Doctors seldom know why one person develops Hodgkin lymphoma and another does not. But research shows that certain risk factors increase the chance that a person will develop this disease.
The risk factors for Hodgkin lymphoma include the following:
- Certain viruses: Having an infection with the Epstein-Barr virus (EBV) or the human immunodeficiency virus (HIV) may increase the risk of developing Hodgkin lymphoma. However, lymphoma is not contagious. You can't catch lymphoma from another person.
- Weakened immune system: The risk of developing Hodgkin lymphoma may be increased by having a weakened immune system (such as from an inherited condition or certain drugs used after an organ transplant).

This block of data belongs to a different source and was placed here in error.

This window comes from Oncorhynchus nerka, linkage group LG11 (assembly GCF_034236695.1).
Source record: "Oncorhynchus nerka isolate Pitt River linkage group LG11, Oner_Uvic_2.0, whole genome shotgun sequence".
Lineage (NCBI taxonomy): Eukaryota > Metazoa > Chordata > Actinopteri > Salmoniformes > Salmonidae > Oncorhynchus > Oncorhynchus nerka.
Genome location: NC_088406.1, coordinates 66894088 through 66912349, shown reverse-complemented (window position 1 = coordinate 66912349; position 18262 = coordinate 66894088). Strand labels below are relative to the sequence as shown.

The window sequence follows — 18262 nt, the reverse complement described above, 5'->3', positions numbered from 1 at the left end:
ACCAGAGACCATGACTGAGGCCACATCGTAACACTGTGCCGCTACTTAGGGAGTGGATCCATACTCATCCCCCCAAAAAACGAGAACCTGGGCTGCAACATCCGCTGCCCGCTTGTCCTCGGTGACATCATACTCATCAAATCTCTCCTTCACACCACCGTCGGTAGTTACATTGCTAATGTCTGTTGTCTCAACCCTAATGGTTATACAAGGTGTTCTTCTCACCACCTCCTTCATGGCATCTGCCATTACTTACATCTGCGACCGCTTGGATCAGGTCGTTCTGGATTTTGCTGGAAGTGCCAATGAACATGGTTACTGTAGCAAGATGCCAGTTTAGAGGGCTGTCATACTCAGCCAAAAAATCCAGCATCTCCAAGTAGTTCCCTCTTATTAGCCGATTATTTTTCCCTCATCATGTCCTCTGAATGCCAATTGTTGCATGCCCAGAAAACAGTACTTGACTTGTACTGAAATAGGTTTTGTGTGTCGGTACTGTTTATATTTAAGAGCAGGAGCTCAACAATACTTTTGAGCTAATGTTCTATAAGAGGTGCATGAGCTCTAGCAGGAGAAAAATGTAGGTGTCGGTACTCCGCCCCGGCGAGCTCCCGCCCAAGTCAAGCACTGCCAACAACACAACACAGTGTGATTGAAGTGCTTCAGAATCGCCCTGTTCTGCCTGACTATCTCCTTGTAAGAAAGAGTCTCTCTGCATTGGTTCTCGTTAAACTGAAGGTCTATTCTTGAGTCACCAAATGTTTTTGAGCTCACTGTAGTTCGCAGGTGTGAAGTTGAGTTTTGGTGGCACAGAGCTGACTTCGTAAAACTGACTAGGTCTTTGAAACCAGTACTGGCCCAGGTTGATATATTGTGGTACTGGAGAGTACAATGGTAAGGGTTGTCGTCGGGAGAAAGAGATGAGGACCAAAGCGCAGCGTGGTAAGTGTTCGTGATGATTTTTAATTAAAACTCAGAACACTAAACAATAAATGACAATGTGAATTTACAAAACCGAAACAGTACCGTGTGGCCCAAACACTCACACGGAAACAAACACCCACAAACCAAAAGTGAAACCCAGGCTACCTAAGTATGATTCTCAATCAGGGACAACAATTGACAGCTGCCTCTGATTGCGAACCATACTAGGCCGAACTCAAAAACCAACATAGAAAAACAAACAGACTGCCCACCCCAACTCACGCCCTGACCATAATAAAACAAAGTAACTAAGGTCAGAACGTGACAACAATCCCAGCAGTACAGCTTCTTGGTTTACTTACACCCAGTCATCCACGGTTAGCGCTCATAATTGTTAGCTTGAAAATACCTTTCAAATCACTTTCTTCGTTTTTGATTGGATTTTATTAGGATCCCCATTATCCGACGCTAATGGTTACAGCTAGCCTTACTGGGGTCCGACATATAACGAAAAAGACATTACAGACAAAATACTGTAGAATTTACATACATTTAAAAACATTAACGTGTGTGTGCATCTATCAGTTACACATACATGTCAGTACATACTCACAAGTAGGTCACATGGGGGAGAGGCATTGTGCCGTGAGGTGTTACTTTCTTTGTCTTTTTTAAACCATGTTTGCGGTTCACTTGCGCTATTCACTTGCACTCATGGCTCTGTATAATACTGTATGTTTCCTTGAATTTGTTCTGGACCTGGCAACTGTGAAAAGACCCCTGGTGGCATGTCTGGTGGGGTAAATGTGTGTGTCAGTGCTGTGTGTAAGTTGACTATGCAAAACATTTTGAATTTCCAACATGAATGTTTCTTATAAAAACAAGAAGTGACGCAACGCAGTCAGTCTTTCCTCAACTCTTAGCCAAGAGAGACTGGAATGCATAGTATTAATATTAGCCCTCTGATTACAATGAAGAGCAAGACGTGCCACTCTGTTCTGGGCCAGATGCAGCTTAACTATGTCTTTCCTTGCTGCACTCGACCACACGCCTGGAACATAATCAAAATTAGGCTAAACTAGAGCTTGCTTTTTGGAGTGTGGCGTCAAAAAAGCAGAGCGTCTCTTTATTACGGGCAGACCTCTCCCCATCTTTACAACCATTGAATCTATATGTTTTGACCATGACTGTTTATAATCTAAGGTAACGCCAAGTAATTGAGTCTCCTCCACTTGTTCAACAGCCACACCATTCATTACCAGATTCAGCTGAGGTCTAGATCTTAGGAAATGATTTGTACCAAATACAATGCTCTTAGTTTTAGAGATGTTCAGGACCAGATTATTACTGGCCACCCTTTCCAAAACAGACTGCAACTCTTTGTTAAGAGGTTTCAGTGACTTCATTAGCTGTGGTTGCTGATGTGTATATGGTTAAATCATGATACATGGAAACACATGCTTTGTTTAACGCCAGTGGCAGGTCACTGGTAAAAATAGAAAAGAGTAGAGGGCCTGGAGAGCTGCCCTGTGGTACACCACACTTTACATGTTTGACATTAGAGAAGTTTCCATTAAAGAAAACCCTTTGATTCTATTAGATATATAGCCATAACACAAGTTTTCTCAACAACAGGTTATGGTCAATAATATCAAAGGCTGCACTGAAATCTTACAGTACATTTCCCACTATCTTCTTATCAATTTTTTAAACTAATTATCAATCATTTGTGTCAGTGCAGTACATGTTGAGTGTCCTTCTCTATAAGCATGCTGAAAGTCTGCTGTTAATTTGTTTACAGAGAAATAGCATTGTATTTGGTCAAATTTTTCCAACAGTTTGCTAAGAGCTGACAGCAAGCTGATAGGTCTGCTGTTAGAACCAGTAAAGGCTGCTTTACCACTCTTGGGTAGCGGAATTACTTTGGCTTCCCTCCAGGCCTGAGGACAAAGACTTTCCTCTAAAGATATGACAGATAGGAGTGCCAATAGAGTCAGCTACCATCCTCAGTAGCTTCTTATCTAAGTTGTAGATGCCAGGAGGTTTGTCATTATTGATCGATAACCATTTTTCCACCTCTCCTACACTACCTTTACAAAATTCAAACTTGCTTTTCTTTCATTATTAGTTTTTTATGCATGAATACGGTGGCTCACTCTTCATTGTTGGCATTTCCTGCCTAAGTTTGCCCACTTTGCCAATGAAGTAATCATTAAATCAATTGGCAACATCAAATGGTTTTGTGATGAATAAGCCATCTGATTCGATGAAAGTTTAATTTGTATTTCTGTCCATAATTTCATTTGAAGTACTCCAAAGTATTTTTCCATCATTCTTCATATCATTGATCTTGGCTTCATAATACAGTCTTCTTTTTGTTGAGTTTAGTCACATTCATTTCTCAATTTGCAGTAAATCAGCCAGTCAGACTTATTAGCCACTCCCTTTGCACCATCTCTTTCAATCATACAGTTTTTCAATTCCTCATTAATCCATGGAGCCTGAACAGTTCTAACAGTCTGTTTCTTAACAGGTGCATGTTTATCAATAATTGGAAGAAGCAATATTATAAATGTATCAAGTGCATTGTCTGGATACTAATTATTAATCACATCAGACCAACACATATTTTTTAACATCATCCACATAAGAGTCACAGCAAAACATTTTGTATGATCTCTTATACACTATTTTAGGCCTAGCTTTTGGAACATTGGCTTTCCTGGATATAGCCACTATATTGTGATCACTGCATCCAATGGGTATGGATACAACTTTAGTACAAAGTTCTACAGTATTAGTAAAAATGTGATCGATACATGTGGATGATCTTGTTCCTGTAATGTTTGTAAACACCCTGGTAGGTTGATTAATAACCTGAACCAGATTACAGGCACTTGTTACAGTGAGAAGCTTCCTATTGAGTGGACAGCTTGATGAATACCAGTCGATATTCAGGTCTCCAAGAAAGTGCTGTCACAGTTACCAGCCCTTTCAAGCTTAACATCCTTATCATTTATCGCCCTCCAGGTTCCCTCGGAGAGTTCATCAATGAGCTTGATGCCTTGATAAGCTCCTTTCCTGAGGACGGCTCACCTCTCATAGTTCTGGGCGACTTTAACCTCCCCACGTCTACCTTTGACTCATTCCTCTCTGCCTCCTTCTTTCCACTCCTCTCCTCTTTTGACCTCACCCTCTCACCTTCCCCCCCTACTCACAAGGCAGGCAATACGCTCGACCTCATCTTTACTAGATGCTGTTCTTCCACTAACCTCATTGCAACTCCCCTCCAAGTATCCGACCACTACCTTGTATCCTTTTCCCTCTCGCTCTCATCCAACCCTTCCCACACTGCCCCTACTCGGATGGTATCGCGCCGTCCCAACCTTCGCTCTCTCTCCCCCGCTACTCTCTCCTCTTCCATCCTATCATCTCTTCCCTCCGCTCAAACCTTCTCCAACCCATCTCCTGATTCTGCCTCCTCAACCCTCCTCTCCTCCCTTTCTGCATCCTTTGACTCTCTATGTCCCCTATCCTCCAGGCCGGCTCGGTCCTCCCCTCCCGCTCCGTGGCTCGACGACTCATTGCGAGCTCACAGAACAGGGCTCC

- Age: Hodgkin lymphoma is most common among teens and adults aged 15 to 35 years and adults aged 55 years and older. (For information about this disease in children, call the NCI's Cancer Information Service at 1-800-4-CANCER.)
- Family history: Family members, especially brothers and sisters, of a person with Hodgkin lymphoma or other lymphomas may have an increased chance of developing this disease.
Having one or more risk factors does not mean that a person will develop Hodgkin lymphoma. Most people who have risk factors never develop cancer.
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